The Witcher: Enhanced Edition
was released a little while ago, addressing some issues with the original release, and expanding the content a bit. For those who own the original game, the content of the Enhanced Edition may be downloaded and patched into the original game. Aside from the Heart of Winter adventure for Icewind Dale, I cannot think of too many times that additional, professional additions were added onto a game without charge.
I will be playing The Witcher: EE as my 'sidecar' game. Generally, I focus on one game at any given time, usually putting a dozen hours or so into it each week. However, I usually have a second game that I play on the side, so I don't get too bored, especially if that main game is a longer game. Right now, I'm waiting on Eternal Poison to come out, so I have some time to kill. For the next few days, I'll be focused on The Witcher: EE. Once I receive Eternal Poison, I shall put most of my focus on that game, returning to The Witcher when I need a break. Therefore, expect updated on this game to take a bit longer than usual.
In case you are curious, this is my first serious attempt that The Witcher, so it will be hard for me to compare and contrast it to the original release. I feel it is a moot point anyway, since anyone who owns the original can download the EE enhancements at no charge. If you already have the Witcher, there is no question that you should d/l the EE patch.
According to the box, the EE improves....
* Level loading times reduced by up to 80%
* Improved game stability
* Improved facial expressions
* Improved combat responsiveness
* Improved weather settings
* Improved AI for Dice Poker mini game
* All latest patches implemented from 1.1 to 1.3
* Accelerated Map and Inventory Loading.
The enhanced edition includes two new adventures not seen before.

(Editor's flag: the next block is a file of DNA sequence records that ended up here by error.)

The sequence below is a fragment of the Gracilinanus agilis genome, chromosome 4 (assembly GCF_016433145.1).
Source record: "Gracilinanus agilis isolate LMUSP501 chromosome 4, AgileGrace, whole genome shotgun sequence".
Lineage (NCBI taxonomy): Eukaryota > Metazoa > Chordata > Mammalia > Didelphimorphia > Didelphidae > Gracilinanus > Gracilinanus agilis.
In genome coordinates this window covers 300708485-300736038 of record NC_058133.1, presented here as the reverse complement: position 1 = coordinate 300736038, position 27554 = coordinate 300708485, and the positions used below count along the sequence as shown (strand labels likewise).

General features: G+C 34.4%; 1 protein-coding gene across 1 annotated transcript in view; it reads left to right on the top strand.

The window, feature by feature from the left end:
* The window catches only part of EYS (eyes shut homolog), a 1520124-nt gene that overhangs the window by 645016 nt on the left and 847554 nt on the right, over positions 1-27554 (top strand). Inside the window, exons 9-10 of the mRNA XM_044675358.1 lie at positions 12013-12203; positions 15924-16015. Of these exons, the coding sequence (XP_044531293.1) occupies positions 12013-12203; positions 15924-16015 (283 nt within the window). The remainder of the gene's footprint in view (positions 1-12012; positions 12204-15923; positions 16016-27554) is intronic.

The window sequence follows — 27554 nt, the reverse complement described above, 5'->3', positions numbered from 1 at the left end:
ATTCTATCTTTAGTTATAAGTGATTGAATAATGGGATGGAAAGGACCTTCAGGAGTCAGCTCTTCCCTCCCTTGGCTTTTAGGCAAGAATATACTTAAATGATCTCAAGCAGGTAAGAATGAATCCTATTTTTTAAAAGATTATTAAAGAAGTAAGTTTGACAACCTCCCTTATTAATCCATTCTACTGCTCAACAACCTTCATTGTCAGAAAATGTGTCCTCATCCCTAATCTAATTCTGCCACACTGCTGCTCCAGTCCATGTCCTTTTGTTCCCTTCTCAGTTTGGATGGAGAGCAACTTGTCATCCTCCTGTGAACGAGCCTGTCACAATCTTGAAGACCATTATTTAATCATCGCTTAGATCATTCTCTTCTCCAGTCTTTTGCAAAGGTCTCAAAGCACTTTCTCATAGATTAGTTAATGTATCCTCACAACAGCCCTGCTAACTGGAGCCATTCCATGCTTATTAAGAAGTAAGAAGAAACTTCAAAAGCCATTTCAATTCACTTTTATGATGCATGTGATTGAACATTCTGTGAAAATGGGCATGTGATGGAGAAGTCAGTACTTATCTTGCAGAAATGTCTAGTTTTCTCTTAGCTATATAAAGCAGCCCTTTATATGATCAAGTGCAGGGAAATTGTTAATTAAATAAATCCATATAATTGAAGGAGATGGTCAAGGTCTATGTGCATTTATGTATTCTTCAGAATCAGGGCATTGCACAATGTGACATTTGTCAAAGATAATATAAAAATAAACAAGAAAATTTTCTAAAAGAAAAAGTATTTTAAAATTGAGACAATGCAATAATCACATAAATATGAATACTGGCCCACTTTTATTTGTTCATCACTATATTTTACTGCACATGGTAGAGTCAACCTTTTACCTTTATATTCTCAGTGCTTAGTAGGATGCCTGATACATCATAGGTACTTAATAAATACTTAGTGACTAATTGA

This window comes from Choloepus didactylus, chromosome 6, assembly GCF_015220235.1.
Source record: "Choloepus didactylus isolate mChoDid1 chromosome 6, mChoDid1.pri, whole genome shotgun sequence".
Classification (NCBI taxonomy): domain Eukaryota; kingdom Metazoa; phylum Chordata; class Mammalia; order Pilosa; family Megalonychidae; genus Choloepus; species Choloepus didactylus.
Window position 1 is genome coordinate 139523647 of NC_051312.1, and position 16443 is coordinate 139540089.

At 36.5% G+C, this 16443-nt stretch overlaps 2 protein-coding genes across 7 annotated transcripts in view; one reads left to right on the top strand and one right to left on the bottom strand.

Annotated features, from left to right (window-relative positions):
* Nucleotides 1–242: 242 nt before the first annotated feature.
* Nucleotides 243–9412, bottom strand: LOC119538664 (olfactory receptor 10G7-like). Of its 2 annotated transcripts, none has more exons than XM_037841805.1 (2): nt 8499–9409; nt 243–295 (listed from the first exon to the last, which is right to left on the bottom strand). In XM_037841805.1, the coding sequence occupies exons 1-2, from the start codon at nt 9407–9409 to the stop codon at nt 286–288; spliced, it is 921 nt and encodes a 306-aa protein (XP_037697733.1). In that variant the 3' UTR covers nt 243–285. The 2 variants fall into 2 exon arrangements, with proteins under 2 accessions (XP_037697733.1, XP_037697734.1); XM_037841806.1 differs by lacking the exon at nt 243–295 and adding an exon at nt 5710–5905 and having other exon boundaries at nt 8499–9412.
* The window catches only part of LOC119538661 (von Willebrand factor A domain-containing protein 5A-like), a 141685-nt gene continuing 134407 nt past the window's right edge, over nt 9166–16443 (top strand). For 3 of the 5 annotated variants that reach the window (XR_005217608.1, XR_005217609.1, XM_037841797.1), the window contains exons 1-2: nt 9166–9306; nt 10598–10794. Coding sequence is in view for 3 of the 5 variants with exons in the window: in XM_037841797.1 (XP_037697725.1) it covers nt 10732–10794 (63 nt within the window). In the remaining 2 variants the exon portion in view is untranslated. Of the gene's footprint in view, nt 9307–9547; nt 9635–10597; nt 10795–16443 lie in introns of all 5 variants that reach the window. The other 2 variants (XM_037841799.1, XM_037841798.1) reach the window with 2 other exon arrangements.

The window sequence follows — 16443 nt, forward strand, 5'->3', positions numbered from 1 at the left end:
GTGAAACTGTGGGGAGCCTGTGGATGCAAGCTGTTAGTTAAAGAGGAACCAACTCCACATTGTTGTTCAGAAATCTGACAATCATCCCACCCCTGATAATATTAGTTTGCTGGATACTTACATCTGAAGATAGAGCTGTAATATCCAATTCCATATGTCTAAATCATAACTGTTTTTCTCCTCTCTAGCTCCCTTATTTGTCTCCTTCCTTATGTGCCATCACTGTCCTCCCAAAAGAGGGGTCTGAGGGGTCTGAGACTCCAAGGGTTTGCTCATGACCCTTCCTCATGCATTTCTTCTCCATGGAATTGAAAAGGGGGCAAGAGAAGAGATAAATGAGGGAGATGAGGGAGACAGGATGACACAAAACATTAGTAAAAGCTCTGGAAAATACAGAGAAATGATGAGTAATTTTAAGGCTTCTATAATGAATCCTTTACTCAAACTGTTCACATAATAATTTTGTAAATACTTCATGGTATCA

I will say, before I even played the game, I am impressed by the amount of content inside this box. The EE box includes
* D'jinni Adventure Editor disc
* Official game soundtrack CD
* Music Inspired by The Witcher CD
* Making of DVD
* Game disc DVD ROM
* The Witcher short story by Andrzej Sapkowski
* Official Game Guide
* Map of The Witcher's World.
That's a whole lot of content for the asking price. Hopefully the gameplay holds up it's end of the bargain.
I've reserved some slots as I will divide my journal by chapter in the game. This is a story heavy game. I will use spoiler hiding, when appropriate, whenever I discuss too much about the plot.
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11.08.08 - PROLOGUE
I played for a few hours. I'm really digging the voice acting, first off. All of the dialogue in the game, thus far, is spoken, and just about all of the cast is holding up their end.
I'm not a graphics junkie when it comes to RPGs. I'm at home playing NES level graphics if the story and gameplay are good. However, I will say that with a few exceptions, the graphics thus far are pretty darn good. There is this one mage lady that is part of your group, however, who seems to have bra support issues. Evidently, getting the female anatomy correct wasn't a strong part of this engine.
The other guys look great, however. One of the bad guys you see, especially, as some really great detail.
I've gotten into some fights. Normally, I do not care much for RPGs where you only play one character. Usually those type of games are light on strategy and tactics, which normally draw me into combat. Neverwinter Nights, for example, could be a boring game, IMHO, especially if you played a fighter. You just sit there and watch the guy hack whilest using a potion once in a while. There's just no strategy. The Witcher addresses this in several ways. For now, I'll just talk about basic attacking.
When you are fighting a baddie, you click on him to start fighting. At first, this reminded me of Neverwinter Nights or even Sacred. However, after Geralt (the character you play) begins to attack, the cursor will light up for a moment, signaling that you need to click again. Doing so will score you a bonus attack. If successful, it will light up a second later for a final bonus attack. Timing is critical.
You have three different fighting stances to pick from. I don't remember the names of them off the top of my head, but one of them is good against heavily armed enemies, one for faster enemies, and the last one for dealing with volumes of weak enemies. Furthermore, you can click on open space to jump and dodge around.
So, as you can see, it's an engaging combat system. There's more about it that I will go into as I learn more. Hopefully I'll get some more game time in today. I'd like to get in 10 hours or so before Eternal Poison arrives.